Saturday, October 19, 2013
Bridget's Mini-Review of The Perfect Storm
What I didn't realize was that when the cover said "A True Story," it really means a true story. Not based on a true story. As I was reading the introduction (something I rarely do, actually, but I'm glad I read this one) and the author started going on about how he wanted this to be a good "piece of journalism," my non-fiction-disliking brain said "uh oh."
I'm not finished with it yet, but I don't think that "uh oh" was totally justified. Maybe partially, since I was expecting something of a swashbuckling tale of "men against the sea," not speculation about what actually happened that night (since nobody can actually know what happened to the men on the Andrea Gail who, SPOILER ALERT, perished in that storm).
The Perfect Storm is actually a combination of very intensive research into sword fishing, boating/fishing culture, safety, and the like, and other fishermans' recollections of what happened during that storm. It makes for an interesting read, but it should definitely be noted that the author assumes SOME knowledge of boating, and that is not true at all for me. My eyes glaze over a bit during the parts where he's talking about all the different things that can happen to a boat during storms because, as exciting and intriguing as that is, I don't know what the large majority of the words mean, so it's a bit hard to follow.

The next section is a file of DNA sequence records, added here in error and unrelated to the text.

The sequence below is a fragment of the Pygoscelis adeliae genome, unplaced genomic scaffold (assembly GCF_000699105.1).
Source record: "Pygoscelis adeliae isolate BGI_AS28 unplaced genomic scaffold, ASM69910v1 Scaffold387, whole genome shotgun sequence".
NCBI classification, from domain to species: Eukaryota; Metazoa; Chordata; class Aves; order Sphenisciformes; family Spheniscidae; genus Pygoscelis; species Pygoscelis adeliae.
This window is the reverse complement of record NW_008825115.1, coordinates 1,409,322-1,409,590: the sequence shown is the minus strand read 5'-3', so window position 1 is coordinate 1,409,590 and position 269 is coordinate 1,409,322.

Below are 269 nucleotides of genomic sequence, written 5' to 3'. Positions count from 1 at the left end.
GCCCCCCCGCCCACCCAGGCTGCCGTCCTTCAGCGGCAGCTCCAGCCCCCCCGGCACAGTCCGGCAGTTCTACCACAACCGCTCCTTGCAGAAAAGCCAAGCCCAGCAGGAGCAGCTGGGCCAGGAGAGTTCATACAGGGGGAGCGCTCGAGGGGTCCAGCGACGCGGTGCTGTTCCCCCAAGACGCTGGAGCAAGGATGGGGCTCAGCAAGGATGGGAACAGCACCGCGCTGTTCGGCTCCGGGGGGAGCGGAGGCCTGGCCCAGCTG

I can't knock this book since I picked it up with mistaken expectations, but had I known that it was actually straight up non-fiction and not a "based on a true story" type of novel, I probably would have given this one a pass. Maybe that's not the same for you, though! If you like non-fiction and you're interested in sword fishing/fishing in general/meteorology/maritime stuff, check this out.